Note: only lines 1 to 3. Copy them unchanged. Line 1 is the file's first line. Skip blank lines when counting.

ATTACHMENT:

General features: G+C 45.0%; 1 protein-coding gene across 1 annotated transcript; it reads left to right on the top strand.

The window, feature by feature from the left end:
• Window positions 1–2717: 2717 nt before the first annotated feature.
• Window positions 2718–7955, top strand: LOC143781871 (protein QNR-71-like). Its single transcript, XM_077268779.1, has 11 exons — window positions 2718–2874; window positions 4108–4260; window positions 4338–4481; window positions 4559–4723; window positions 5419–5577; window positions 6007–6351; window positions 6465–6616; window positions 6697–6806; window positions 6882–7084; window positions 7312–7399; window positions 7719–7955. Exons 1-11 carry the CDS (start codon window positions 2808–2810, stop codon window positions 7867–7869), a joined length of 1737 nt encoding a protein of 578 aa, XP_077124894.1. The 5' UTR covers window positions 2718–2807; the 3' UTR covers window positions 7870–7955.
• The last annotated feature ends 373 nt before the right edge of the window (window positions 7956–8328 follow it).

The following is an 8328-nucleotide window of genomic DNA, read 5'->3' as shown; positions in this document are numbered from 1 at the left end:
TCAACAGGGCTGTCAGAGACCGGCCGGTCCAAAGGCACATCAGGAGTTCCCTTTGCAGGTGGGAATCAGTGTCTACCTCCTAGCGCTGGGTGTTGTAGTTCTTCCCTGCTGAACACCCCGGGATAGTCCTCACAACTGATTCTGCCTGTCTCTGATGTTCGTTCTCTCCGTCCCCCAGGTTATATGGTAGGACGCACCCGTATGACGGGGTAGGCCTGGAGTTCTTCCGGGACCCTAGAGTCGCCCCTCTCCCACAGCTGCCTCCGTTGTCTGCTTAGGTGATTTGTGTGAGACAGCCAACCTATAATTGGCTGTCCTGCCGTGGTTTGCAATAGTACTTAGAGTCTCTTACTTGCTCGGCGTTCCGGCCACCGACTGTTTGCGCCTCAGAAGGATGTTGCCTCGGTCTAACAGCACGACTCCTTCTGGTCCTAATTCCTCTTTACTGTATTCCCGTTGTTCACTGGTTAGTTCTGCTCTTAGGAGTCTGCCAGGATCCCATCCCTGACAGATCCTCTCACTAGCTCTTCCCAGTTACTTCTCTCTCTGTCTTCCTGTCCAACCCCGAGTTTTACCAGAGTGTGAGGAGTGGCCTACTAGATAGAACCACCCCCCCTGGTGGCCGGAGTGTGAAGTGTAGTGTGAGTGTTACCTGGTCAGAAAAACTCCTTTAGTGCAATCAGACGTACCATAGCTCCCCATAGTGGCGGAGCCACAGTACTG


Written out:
General features: G+C 45.0%; 1 protein-coding gene across 1 annotated transcript; it reads left to right on the top strand.

The window, feature by feature from the left end:
• Window positions 1–2717: 2717 nt before the first annotated feature.